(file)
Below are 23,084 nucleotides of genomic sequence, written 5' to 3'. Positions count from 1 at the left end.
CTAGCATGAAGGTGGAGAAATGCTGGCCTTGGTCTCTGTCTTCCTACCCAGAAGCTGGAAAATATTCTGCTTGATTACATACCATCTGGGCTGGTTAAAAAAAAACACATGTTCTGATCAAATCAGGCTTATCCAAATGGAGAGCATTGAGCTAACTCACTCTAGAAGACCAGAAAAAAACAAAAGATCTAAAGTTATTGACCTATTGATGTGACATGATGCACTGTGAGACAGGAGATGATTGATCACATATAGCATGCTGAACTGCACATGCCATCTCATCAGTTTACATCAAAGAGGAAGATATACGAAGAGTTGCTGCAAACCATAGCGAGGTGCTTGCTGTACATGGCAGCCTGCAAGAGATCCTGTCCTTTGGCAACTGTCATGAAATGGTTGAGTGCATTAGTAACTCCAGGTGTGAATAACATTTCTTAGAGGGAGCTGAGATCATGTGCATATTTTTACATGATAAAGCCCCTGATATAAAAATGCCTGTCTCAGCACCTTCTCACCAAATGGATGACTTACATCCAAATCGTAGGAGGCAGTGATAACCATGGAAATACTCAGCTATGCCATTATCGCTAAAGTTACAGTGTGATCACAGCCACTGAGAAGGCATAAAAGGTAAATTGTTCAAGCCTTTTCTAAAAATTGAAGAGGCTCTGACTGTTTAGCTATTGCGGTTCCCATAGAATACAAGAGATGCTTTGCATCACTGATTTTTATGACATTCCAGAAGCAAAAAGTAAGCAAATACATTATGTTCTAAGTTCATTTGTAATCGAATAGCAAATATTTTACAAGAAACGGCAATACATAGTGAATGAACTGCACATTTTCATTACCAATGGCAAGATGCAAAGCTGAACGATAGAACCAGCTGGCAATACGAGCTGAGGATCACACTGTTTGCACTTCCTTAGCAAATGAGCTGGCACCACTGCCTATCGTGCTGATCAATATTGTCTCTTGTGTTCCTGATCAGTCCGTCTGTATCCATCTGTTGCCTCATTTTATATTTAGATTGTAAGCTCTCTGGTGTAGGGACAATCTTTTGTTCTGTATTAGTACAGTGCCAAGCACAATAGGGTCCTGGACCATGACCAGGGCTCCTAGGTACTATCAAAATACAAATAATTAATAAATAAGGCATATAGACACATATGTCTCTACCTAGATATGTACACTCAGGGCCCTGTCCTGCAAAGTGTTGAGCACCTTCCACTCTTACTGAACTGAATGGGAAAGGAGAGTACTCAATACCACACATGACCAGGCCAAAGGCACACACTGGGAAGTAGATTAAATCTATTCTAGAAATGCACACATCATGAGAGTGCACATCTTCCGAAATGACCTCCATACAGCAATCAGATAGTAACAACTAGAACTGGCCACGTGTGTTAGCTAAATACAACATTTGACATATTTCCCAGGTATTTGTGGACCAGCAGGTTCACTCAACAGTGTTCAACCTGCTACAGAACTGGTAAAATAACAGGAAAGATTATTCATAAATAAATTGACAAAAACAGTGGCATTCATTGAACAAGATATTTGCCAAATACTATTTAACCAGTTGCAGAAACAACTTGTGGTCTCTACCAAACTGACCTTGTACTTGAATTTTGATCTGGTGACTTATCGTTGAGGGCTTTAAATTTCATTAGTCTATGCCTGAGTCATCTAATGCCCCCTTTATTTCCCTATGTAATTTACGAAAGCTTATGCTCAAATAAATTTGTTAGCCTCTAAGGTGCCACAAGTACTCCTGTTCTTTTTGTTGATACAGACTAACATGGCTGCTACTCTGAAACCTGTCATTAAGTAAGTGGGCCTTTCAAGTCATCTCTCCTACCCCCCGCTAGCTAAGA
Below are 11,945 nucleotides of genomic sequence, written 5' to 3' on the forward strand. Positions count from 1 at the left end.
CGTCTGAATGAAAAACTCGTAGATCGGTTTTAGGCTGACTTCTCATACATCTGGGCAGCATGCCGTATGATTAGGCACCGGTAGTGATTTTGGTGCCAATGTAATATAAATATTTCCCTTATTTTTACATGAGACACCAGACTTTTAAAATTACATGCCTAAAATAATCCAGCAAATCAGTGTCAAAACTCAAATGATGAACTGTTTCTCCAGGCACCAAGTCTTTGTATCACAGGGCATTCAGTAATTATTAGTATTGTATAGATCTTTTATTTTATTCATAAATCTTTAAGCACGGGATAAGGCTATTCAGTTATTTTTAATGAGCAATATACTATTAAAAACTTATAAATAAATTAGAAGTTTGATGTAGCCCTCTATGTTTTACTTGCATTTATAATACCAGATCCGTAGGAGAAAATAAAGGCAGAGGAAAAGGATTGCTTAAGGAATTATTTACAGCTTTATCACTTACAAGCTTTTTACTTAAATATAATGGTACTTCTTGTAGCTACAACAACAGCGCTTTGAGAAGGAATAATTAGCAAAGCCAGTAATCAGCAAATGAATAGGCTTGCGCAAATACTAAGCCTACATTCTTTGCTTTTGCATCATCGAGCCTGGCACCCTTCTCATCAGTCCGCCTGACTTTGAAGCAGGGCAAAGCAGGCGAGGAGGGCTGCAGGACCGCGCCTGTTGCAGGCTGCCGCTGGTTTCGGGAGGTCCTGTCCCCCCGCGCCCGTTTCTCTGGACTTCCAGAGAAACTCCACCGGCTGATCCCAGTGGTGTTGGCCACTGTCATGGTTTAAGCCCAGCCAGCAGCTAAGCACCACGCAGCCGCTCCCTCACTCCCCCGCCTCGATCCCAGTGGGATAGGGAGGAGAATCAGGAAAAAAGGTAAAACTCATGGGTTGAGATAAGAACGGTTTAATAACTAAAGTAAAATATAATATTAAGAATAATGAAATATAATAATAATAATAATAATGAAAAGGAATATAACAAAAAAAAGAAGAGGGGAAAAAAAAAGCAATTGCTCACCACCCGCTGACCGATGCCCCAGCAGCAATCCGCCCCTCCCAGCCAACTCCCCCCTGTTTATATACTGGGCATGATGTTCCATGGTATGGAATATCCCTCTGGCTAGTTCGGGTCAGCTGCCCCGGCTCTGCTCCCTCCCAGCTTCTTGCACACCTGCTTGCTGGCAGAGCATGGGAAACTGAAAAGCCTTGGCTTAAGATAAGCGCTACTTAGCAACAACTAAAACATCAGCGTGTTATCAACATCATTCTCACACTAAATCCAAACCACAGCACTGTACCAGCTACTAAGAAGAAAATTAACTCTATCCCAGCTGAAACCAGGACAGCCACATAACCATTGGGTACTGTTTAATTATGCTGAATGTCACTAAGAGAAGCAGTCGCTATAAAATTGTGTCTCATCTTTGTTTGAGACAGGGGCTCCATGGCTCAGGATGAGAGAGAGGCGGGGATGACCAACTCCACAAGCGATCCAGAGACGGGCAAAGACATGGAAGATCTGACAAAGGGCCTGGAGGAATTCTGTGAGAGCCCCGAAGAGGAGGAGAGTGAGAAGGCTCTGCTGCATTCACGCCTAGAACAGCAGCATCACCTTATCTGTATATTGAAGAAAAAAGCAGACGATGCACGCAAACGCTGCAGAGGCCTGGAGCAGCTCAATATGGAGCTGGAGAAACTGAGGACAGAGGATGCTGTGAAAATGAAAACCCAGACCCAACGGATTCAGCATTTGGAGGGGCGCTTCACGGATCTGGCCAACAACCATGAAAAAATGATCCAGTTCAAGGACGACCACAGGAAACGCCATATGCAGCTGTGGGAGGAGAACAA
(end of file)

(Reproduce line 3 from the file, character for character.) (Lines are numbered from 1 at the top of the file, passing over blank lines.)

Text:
Below are 11,945 nucleotides of genomic sequence, written 5' to 3' on the forward strand. Positions count from 1 at the left end.